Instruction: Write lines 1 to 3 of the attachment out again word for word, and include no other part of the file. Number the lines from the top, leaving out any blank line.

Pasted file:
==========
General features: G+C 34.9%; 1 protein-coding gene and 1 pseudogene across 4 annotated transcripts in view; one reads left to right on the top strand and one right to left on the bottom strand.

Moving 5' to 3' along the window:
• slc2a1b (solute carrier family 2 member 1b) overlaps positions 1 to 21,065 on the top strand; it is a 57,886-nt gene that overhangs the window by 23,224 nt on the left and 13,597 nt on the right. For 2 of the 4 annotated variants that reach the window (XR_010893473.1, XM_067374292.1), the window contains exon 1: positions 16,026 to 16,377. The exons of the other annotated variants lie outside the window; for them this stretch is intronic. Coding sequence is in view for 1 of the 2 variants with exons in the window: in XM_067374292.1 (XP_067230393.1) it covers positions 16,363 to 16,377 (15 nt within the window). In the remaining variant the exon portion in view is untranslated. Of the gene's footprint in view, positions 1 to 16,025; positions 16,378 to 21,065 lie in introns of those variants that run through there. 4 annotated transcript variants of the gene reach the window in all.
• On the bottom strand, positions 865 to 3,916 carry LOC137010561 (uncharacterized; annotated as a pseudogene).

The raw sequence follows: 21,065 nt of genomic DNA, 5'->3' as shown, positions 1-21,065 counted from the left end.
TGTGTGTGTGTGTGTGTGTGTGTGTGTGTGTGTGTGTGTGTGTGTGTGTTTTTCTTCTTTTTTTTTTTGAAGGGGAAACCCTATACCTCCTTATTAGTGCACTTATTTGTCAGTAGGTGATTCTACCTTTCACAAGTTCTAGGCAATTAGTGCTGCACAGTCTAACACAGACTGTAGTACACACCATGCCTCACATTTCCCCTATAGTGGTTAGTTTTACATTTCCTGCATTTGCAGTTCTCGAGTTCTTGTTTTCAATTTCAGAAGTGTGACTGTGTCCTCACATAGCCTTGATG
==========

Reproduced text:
General features: G+C 34.9%; 1 protein-coding gene and 1 pseudogene across 4 annotated transcripts in view; one reads left to right on the top strand and one right to left on the bottom strand.

Moving 5' to 3' along the window:
• slc2a1b (solute carrier family 2 member 1b) overlaps positions 1 to 21,065 on the top strand; it is a 57,886-nt gene that overhangs the window by 23,224 nt on the left and 13,597 nt on the right. For 2 of the 4 annotated variants that reach the window (XR_010893473.1, XM_067374292.1), the window contains exon 1: positions 16,026 to 16,377. The exons of the other annotated variants lie outside the window; for them this stretch is intronic. Coding sequence is in view for 1 of the 2 variants with exons in the window: in XM_067374292.1 (XP_067230393.1) it covers positions 16,363 to 16,377 (15 nt within the window). In the remaining variant the exon portion in view is untranslated. Of the gene's footprint in view, positions 1 to 16,025; positions 16,378 to 21,065 lie in introns of those variants that run through there. 4 annotated transcript variants of the gene reach the window in all.